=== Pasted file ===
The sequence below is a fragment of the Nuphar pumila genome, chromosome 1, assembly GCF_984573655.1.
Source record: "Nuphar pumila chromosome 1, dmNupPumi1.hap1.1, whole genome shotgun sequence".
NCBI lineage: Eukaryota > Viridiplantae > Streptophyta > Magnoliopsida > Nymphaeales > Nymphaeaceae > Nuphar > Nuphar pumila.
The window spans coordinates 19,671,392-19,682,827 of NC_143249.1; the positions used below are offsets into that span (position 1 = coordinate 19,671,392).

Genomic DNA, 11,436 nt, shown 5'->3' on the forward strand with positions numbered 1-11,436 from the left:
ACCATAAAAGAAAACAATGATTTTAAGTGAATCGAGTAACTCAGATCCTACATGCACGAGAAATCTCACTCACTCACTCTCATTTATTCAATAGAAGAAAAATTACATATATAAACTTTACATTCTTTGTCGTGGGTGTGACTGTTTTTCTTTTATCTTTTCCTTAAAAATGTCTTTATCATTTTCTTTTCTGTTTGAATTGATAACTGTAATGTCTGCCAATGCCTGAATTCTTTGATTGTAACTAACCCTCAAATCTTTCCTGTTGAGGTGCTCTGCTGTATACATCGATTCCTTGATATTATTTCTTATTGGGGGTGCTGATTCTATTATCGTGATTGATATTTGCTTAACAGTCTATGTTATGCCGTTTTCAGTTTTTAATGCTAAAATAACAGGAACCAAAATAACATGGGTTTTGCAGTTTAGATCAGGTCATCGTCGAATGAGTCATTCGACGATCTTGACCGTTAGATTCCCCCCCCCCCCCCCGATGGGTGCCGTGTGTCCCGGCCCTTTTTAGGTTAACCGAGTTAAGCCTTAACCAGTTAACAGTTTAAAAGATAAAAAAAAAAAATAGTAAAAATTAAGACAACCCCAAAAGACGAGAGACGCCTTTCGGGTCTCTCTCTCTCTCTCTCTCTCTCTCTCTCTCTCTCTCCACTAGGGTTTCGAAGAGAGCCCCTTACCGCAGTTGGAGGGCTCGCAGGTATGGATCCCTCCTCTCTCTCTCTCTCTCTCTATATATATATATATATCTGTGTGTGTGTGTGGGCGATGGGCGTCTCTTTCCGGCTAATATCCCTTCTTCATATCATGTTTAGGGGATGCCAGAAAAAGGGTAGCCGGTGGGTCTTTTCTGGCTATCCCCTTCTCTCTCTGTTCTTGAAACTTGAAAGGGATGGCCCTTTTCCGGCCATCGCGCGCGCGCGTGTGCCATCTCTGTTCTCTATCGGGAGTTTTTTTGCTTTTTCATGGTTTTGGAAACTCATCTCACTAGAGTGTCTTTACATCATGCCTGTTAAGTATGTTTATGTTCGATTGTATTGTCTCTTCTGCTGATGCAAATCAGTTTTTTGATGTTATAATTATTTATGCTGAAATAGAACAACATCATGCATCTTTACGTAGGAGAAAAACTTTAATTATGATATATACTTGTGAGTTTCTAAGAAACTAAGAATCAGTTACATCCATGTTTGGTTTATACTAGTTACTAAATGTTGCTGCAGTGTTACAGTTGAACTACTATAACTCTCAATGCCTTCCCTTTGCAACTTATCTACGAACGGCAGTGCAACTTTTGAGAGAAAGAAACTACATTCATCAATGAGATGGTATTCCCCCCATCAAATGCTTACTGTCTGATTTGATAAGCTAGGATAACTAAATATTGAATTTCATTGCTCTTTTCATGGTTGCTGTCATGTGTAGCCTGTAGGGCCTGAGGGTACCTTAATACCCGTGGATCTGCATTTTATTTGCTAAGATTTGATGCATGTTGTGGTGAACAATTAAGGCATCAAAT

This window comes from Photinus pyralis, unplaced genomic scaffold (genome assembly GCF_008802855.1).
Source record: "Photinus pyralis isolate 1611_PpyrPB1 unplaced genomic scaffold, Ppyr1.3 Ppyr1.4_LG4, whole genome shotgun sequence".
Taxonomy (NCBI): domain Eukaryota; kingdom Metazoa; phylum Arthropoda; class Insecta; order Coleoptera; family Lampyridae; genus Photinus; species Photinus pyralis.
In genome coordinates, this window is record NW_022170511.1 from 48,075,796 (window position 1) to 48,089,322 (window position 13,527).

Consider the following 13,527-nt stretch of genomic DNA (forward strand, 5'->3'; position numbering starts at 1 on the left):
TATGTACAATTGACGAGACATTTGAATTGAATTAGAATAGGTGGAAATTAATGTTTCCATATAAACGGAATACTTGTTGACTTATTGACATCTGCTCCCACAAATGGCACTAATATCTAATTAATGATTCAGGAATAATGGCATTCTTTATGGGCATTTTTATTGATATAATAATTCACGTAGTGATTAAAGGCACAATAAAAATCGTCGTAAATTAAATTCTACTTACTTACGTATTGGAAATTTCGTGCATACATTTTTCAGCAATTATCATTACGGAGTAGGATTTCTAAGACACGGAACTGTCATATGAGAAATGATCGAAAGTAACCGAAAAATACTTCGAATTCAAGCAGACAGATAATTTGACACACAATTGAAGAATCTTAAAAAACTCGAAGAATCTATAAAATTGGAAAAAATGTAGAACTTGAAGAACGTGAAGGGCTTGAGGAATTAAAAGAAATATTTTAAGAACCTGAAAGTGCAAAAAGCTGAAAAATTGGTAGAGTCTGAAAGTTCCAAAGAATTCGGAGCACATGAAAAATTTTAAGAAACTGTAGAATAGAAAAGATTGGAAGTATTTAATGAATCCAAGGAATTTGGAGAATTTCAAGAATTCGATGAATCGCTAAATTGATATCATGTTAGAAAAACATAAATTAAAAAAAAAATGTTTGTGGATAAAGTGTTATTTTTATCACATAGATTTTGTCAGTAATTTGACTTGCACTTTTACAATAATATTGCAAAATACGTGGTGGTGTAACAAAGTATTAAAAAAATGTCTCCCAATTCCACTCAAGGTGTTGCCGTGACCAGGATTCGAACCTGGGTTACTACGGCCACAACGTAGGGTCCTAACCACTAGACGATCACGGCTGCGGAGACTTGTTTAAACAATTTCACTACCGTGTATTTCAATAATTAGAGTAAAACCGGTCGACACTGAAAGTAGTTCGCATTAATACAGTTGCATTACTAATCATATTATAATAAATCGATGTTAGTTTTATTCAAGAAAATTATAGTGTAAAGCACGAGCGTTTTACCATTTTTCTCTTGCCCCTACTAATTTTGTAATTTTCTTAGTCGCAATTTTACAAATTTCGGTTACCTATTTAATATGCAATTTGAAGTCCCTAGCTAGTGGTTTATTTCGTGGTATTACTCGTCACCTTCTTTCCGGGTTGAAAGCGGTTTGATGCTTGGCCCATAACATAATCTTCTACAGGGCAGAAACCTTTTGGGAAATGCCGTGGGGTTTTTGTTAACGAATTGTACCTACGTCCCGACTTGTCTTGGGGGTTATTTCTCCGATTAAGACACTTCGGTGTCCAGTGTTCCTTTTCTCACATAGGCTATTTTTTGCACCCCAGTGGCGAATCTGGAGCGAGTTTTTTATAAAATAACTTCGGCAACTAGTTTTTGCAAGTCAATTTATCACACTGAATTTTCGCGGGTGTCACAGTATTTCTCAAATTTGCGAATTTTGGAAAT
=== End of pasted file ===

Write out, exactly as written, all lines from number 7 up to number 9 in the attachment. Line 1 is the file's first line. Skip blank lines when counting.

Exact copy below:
This window comes from Photinus pyralis, unplaced genomic scaffold (genome assembly GCF_008802855.1).
Source record: "Photinus pyralis isolate 1611_PpyrPB1 unplaced genomic scaffold, Ppyr1.3 Ppyr1.4_LG4, whole genome shotgun sequence".
Taxonomy (NCBI): domain Eukaryota; kingdom Metazoa; phylum Arthropoda; class Insecta; order Coleoptera; family Lampyridae; genus Photinus; species Photinus pyralis.